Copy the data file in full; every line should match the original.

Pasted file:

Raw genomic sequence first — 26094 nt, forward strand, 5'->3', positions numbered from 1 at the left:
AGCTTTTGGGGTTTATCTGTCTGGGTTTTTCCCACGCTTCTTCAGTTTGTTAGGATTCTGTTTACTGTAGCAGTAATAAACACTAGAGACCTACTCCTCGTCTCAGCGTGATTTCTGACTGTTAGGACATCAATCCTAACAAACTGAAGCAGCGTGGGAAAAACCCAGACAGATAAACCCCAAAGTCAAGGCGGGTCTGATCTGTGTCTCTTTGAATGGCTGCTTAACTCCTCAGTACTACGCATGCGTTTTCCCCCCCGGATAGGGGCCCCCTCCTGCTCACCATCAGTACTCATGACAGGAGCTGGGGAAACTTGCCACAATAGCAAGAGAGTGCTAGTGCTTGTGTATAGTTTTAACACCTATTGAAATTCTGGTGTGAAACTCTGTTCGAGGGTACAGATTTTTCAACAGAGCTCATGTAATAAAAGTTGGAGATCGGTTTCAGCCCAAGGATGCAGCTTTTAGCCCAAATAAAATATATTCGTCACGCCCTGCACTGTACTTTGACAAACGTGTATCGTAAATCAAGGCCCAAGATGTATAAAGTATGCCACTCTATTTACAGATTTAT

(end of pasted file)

Raw genomic sequence first — 26094 nt, forward strand, 5'->3', positions numbered from 1 at the left:
AGCTTTTGGGGTTTATCTGTCTGGGTTTTTCCCACGCTTCTTCAGTTTGTTAGGATTCTGTTTACTGTAGCAGTAATAAACACTAGAGACCTACTCCTCGTCTCAGCGTGATTTCTGACTGTTAGGACATCAATCCTAACAAACTGAAGCAGCGTGGGAAAAACCCAGACAGATAAACCCCAAAGTCAAGGCGGGTCTGATCTGTGTCTCTTTGAATGGCTGCTTAACTCCTCAGTACTACGCATGCGTTTTCCCCCCCGGATAGGGGCCCCCTCCTGCTCACCATCAGTACTCATGACAGGAGCTGGGGAAACTTGCCACAATAGCAAGAGAGTGCTAGTGCTTGTGTATAGTTTTAACACCTATTGAAATTCTGGTGTGAAACTCTGTTCGAGGGTACAGATTTTTCAACAGAGCTCATGTAATAAAAGTTGGAGATCGGTTTCAGCCCAAGGATGCAGCTTTTAGCCCAAATAAAATATATTCGTCACGCCCTGCACTGTACTTTGACAAACGTGTATCGTAAATCAAGGCCCAAGATGTATAAAGTATGCCACTCTATTTACAGATTTAT